We should expect to see a HIPAA noncompliance enforcement action soon against a business associate, according to privacy attorney Adam Greene, a partner at Davis Wright Tremaine LLP in the District of Columbia.
Greene, in an interview with HealthcareInfoSecurity, says that's because the Department of Health and Human Services' Office for Civil Rights generally takes two to three years to settle cases, and business associates first became directly liable for HIPAA compliance in September 2013.
"I wouldn't be surprised that within the next year we see our first business associate [enforcement] action from something that happened in 2013 or 2014, but I wouldn't be surprised if it takes longer," Greene said.
He advises business associates to pay attention to the issues involving OCR settlements with covered entities.
For instance, OCR recently fined Indiana-based radiation oncology practice Cancer Care Group $750,000 for potential HIPAA violations stemming from the 2012 theft of a laptop that contained information for 55,000 patients.
Business associates share many of the same issues as covered entities, he said.
"The risk assessment continues to be the biggest challenge, and a lot of it is not having a risk assessment that aligns with OCR guidance," Greene said, explaining that they're looking at specific HIPAA or International Organization for Standardization (ISO) requirements.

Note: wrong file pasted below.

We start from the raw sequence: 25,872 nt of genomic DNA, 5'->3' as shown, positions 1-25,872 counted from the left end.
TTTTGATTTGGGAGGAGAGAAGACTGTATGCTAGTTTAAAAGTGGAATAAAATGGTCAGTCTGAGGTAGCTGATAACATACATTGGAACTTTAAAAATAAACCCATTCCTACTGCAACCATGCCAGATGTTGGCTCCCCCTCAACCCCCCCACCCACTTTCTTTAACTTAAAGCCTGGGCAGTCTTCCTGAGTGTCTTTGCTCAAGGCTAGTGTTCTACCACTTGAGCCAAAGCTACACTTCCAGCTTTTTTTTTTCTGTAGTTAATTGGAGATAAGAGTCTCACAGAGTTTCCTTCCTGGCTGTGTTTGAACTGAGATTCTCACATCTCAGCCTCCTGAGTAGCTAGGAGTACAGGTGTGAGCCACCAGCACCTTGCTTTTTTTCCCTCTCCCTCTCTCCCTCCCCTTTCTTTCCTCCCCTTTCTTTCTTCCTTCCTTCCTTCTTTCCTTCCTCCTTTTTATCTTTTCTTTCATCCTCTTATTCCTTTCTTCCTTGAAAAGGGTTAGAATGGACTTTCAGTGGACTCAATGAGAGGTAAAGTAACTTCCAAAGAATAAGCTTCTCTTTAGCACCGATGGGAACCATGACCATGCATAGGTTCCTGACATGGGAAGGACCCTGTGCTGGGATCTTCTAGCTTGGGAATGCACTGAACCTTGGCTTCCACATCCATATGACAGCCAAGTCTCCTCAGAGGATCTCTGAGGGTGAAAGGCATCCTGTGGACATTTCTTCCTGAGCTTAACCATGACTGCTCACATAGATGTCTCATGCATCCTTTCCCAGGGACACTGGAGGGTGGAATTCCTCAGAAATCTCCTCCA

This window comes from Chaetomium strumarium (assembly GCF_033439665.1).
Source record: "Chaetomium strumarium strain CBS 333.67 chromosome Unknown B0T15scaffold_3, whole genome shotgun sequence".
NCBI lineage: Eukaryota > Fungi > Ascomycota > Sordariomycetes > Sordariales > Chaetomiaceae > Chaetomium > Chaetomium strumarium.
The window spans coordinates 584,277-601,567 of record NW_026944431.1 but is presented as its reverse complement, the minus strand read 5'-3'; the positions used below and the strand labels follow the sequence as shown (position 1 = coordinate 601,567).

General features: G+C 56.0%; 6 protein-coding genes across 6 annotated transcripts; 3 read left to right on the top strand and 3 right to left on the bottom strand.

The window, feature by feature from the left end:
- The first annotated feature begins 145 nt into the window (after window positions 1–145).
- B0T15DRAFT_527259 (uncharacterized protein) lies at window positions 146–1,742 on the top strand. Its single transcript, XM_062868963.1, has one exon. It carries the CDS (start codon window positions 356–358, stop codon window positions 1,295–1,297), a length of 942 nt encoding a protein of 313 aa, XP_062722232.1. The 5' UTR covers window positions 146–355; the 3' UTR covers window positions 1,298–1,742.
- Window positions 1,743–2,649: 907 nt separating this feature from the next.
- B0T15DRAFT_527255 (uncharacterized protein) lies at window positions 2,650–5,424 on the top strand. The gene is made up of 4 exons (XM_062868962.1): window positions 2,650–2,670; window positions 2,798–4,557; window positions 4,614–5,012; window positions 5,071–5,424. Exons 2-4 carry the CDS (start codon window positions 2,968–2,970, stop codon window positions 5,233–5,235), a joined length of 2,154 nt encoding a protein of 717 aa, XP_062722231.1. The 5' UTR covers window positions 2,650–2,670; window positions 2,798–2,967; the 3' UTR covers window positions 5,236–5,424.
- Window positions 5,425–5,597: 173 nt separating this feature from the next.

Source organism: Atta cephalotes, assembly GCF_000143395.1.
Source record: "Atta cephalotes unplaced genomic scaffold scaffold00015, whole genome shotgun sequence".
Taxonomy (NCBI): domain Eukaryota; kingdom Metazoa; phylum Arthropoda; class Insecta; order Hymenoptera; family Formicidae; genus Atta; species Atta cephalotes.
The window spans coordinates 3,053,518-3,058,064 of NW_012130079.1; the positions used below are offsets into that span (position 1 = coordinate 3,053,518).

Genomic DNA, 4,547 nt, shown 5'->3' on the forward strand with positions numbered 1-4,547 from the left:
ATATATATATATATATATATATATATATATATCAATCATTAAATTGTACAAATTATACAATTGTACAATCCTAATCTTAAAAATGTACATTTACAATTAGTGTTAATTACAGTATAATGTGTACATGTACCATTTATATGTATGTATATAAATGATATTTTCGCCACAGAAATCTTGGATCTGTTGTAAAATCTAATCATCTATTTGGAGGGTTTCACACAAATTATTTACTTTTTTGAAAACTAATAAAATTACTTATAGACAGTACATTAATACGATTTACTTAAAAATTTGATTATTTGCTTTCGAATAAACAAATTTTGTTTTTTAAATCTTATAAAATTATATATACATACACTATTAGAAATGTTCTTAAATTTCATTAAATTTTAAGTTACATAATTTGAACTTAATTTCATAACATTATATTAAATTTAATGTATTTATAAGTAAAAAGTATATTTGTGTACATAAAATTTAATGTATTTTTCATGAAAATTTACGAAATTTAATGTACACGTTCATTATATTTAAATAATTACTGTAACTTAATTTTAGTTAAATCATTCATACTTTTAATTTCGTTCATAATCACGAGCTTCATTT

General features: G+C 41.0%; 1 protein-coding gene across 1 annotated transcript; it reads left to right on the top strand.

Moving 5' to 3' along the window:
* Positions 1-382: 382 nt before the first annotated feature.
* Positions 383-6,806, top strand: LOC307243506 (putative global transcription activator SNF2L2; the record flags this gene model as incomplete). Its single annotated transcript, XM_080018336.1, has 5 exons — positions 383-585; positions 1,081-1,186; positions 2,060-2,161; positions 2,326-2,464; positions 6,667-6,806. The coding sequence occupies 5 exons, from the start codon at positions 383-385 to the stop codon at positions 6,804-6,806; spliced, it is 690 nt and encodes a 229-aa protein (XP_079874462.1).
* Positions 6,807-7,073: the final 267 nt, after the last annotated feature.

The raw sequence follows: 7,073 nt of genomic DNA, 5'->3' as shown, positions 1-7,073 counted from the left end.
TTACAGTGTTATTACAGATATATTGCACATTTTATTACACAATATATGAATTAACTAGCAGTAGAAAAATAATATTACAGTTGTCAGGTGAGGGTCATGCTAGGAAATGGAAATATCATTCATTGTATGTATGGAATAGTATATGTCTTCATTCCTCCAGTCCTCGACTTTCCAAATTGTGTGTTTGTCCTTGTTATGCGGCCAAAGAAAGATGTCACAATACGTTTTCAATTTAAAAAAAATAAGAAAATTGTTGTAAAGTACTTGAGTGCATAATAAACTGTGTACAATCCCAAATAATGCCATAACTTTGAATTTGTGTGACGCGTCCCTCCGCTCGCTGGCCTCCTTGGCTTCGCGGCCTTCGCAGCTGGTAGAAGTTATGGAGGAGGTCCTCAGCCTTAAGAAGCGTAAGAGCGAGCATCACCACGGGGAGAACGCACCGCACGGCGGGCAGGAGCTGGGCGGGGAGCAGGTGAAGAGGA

"OCR is really looking at all the places you have PHI, all the threats to that, all the vulnerabilities and all the corresponding risks, which is very different from a gap assessment," he said.
Greene points to a settlement a year or two ago on returning copying machines with their hard drives intact that contained PHI. As a BA, does your risk assessment include fax machines, copying machines? These are the things to be paying attention to, he says.
OCR keeps warning that the second round of its HIPAA audit program is coming, which will include business associates. A vendor--Ashburn, Virginia-based FCi Federal--was selected for the much-delayed program, OCR Director Jocelyn Samuels announced earlier this month.
To learn more:
- listen to the interview